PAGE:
• When a person contains his or her self, they keep themselves from being offensive which is respectful of the people he or she is being emotionally intimate with.
• Personal boundaries also enable an individual to identify who they are.
• Personal boundaries that are healthy increase functional intimacy.

Functional intimacy occurs when a person receives the reality of another, and when a person expresses his or her reality without being too vulnerable or invulnerable. When an individual lacks boundaries and healthy functional intimacy, the person can be offensive in his or her expression of self and may be too vulnerable when receiving the reality of another.

Conversely, when an individual has a wall for a boundary, this prevents meaningful intimate exchange and can cause the individual to become too vulnerable and exposed during intimate contact. Enabling behaviors typically occur in family systems that lack boundaries. These behaviors fuel addiction and addictive patterns creating a destructive cycle within the family system.

Enabling can be defined as: 

• Standing between a person and his or her consequences.
• Doing for someone something he or she should be doing for him or herself.
• Engaging in actions that ultimately perpetuate someone’s problematic behavior.

Families often enable loved ones by: 

• Getting stuck in the defenses.
• Denying there is a problem.
• Minimizing the problem.
• Avoiding discussions about the problem.
• Blaming others or lashing out with anger.
• Joining in the rationalizations/justifications that their children create.
• Taking over their responsibilities.
• Continuing to provide financial support.
• Helping to resolve legal problems.
• Promising rewards for abstinence.
• Suggesting a physical fitness program or a job change.
• Threatening to kick them out.
• Provoking arguments/nagging.
• Avoiding getting help for themselves.

A healthy family with functional boundaries: 

• communicates honestly, directly and thoughtfully.
• supports and affirms one another.
• maintains trust through reliability and consistency.
• practices respect for each other and for others.
• shares a sense of order and responsibilities.
• shares leisure time and a positive sense of humor.
• teaches traditions, values and right from wrong.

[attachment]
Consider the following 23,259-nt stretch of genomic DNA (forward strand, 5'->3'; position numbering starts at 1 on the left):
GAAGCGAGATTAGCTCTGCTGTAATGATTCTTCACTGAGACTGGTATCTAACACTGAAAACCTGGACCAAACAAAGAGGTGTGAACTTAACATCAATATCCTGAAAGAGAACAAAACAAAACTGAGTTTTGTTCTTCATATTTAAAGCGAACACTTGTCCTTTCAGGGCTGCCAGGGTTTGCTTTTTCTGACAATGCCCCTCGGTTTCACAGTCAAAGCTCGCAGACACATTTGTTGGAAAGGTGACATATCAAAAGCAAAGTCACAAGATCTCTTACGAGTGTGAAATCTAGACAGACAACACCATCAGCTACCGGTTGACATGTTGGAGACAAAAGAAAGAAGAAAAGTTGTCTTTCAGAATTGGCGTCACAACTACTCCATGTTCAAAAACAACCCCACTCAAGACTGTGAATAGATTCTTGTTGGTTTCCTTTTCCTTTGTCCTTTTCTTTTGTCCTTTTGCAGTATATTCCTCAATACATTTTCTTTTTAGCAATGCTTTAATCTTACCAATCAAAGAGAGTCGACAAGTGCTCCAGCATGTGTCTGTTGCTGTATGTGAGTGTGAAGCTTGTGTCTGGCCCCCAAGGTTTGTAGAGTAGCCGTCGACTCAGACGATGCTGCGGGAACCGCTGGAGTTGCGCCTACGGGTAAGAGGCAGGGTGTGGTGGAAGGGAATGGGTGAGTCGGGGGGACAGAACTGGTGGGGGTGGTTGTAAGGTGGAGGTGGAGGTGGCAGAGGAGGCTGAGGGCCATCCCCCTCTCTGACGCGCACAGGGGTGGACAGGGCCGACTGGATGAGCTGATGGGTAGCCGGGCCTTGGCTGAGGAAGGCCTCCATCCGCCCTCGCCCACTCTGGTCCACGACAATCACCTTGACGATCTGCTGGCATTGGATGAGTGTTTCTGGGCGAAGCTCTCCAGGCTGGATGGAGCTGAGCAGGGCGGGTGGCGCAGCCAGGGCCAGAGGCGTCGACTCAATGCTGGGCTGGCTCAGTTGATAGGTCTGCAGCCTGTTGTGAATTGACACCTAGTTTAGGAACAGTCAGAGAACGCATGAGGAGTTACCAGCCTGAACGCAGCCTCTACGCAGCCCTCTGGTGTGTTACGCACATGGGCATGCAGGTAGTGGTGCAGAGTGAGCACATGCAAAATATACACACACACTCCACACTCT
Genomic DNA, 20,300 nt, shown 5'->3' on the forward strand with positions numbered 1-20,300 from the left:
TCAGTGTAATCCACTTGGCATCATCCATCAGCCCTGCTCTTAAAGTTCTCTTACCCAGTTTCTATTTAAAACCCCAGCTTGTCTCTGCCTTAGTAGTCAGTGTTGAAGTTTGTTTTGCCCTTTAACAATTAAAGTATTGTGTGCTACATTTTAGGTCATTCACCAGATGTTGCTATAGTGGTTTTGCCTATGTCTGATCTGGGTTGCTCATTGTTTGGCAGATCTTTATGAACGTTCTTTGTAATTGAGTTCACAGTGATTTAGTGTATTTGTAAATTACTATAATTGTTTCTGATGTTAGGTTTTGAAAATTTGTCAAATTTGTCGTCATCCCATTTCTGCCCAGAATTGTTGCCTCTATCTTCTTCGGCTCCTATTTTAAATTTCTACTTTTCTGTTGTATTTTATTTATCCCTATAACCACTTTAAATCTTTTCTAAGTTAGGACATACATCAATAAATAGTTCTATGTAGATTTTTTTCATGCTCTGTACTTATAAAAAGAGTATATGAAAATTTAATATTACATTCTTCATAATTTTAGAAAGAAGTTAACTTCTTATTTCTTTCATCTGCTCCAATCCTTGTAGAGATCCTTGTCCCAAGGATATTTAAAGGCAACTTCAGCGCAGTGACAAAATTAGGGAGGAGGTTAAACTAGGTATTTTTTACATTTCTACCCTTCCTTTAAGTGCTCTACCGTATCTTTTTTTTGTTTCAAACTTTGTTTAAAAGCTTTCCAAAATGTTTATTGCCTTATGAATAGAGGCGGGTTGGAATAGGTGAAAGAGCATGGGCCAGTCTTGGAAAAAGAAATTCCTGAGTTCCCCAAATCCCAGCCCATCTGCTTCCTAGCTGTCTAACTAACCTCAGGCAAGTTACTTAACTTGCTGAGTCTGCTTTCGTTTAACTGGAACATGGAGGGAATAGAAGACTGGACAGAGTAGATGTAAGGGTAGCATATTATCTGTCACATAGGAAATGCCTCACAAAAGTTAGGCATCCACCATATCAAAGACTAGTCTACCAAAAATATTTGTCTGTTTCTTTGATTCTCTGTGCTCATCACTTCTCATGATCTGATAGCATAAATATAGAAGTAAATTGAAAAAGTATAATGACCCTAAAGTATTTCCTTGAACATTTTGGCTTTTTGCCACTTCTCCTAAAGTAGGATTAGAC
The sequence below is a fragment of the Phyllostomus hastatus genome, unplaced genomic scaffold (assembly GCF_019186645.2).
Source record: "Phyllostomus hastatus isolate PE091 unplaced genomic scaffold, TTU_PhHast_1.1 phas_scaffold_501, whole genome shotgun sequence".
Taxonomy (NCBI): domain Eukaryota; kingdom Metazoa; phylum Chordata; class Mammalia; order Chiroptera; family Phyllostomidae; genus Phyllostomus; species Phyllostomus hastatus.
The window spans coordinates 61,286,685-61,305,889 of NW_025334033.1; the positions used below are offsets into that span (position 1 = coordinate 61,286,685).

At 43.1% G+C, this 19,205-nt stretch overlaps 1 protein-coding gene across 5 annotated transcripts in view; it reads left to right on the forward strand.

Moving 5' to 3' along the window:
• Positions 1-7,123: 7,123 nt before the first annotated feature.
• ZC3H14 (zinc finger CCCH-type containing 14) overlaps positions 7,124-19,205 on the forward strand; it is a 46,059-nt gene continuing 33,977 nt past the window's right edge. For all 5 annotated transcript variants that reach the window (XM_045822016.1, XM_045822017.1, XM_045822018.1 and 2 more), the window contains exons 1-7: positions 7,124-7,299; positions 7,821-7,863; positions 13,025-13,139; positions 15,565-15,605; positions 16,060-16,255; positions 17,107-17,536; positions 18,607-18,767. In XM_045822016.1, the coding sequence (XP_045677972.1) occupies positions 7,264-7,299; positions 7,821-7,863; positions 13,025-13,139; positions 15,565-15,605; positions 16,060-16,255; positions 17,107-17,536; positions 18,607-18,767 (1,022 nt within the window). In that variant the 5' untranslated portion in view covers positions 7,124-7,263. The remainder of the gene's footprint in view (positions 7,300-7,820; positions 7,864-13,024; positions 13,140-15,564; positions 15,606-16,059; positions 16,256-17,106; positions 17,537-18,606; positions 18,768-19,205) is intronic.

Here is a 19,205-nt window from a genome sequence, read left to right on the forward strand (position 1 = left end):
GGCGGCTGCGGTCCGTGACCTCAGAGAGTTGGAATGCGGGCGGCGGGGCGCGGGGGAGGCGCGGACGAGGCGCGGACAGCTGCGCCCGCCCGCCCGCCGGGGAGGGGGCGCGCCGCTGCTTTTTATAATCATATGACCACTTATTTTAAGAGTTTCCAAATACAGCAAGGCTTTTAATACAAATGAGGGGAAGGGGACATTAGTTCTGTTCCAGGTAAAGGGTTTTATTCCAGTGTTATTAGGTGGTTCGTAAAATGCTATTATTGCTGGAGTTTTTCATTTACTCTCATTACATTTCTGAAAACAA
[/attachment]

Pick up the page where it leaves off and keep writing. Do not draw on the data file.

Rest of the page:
• shares attention among members in a balanced way.
• respects appropriate boundaries among each other.
• values service to others.
• is flexible under stress.
• resolves disagreements without damaging words.
• is a system that is open to other people and new ideas.
• admits problems and seeks help from others.
• a sense of optimism for the future.

When working on establishing healthy functional boundaries within an alcoholic or addicted family system, it is almost always recommended that the entire family receive support and help while doing this work. Furthermore, it is important for family members to remember the “3 C’s” of addiction when breaking dysfunctional old patterns: “I didn't Cause it, I can't Cure it, and I can't Control it.” Family members and loved ones of alcoholics and addicts can practice increased self-care, more effective communication, and can make healthier choices by practicing functional boundary setting while refusing to engage in old enabling behaviors.


Marie Tueller, MEd, LPC

Wednesday, January 31, 2018

Recovering Addicts and Their Family

recovering addicts familyAddicts and Alcoholics affect at least 5 other people while they are actively using drugs and alcohol. The family is usually the most adversely affected by an addict’s behavior, and has probably spent years of their life focused on and worried about their loved one, who has been suffering from the disease of addiction. By the time someone gets into long term treatment, the family has probably tried just about everything to help their loved one and has experienced emotional pain, anger, sadness, and great amounts of fear on a regular basis. The family also has asked themselves numerous questions like: What did I do? Is it my fault? How can I fix this?